New, less-regulated financing sources—including private equity funds, real estate investment funds, REITs, foreign high-net worth individuals, and yield-seeking institutional investors—have emerged to “plug the gap” left by traditional bank lenders in providing higher-yielding sources of real estate risk capital.  Even these alternative lenders do not generally lend more than 75% of the value of the underlying real estate asset, which evidences greater caution compared with the loans equal to 90% of a property’s value that lenders were making leading up to the financial crisis.

Post-crisis, commercial real estate finance is now on a more stable economic footing due to lower leverage, more stringent underwriting of both collateral and borrowers, and less concentrated sources of capital.

Changes in the U.S. Housing Market.  The foreclosure crisis that followed the crash led to broad changes in the nation’s housing markets, decreasing homeownership and increasing the share of renters.  The percentage of households that own a home has dropped by almost 5 percentage points in the aftermath of the crisis.[104]  Residential mortgage underwriting standards, led by Fannie Mae and Freddie Mac, now require larger down payments, and have stricter income and asset tests, leading to a shrinking of the eligible home-buying population and the virtual elimination of lending to “subprime” residential buyers.  While stricter underwriting standards have reduced risk in the residential mortgage sector, the resulting increase in the renting population has also exacerbated the grave U.S. housing affordability problem[105] by increasing rents.  The affordability issue predated the financial crisis, but was made more acute by the lack of construction of new housing at the depths of the crisis, the higher cost of capital in the aftermath of the crisis (which has shifted supply to higher-cost housing units), and the increasing rents resulting from the increase in demand for rental housing.

The availability of large pools of foreclosed homes and home sites in fast-growing markets in the depths of the post-crash recession and the increasing demand for rental housing did not go unnoticed by the markets, and a new type of single-family home investor emerged.  Since the crisis, private equity firms have created new investment funds, joint ventures, and REITs to acquire (and also to finance and build) large portfolios of single-family houses to be operated as rental housing.  While such investors’ ownership percentage of all U.S. single-family homes is still relatively modest, continuing strong private fundraising activity in this space indicates that private equity investors see continued opportunities in this new type of investment that arose out of the financial crisis.[106]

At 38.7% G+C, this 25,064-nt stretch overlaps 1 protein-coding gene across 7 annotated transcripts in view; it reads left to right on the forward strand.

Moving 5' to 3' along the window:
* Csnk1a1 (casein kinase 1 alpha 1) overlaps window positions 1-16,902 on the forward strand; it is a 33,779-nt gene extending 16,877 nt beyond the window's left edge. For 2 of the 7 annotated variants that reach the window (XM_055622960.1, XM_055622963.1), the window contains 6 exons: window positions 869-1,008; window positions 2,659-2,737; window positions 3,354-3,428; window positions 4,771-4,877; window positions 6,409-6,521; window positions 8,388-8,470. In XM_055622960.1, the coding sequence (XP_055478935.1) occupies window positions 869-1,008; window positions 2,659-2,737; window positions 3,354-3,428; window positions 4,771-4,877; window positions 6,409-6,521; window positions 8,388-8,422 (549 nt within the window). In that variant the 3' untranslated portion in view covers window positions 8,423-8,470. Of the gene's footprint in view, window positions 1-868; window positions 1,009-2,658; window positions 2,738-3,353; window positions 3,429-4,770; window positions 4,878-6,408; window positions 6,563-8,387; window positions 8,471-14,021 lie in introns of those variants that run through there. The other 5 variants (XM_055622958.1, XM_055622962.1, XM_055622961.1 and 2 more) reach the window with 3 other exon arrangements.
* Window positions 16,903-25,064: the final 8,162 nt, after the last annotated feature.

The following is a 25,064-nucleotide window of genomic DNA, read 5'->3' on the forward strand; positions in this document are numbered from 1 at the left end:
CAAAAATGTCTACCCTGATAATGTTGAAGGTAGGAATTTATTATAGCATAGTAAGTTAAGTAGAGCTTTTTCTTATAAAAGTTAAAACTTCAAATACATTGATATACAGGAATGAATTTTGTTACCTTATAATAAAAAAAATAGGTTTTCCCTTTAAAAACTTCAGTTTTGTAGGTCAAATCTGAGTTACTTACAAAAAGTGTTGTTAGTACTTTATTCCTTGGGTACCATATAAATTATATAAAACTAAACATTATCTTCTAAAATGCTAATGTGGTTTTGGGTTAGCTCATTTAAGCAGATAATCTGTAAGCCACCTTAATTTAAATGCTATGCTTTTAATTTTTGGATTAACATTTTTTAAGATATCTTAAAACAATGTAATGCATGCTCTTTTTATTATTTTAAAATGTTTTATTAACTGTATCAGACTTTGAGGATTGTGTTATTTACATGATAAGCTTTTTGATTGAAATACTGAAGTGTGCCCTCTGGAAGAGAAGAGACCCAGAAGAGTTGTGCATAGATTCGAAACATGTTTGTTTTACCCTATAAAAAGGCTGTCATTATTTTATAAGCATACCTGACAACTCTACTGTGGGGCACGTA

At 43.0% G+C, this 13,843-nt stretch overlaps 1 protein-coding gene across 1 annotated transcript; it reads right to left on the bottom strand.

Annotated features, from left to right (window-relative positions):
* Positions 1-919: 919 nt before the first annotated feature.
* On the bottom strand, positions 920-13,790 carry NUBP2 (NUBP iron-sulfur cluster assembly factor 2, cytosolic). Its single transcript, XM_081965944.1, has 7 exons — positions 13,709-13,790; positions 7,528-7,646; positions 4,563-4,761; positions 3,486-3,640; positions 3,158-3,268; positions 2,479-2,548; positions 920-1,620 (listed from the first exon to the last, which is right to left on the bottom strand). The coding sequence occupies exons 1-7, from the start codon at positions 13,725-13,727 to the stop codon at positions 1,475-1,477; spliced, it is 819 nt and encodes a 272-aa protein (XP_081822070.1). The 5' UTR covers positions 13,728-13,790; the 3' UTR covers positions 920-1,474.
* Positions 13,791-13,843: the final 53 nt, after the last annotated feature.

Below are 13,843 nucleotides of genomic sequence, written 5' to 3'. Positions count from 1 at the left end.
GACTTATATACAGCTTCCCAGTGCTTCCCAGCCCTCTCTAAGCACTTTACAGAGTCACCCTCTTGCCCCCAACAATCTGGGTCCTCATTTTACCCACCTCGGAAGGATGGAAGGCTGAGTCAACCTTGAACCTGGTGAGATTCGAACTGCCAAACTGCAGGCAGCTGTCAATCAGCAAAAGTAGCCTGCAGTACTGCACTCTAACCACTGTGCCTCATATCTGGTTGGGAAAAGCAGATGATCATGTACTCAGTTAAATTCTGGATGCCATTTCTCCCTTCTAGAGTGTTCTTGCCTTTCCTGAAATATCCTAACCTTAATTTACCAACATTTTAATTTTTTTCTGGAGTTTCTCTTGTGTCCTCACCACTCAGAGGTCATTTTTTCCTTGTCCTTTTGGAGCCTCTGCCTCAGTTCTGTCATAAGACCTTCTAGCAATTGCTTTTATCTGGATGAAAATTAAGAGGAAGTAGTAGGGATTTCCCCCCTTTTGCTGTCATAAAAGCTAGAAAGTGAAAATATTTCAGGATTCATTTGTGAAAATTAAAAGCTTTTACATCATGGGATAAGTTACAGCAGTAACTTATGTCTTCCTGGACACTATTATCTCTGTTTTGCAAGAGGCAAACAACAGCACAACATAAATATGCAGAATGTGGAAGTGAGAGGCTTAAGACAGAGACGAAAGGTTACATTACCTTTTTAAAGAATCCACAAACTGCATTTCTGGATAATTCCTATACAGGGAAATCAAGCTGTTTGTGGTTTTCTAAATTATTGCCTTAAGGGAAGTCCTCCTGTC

V. The New Landscape 10 Years Later—and Lessons Learned

The legislative, regulatory, enforcement, litigation, and political responses to the crisis over the past decade suggest a number of important lessons and practical implications.  While many of the regulatory responses focused on the financial sector, the heightened expectations with respect to risk management, governance, transparency, and culture—and the more rigorous, sophisticated, interconnected, and politicized enforcement environment—affect businesses or enterprises across all sectors of the economy.

Regulators, Investors, and the Public Now Have Heightened Expectations for Risk Management, Strong Governance, Transparency, and a Culture of Compliance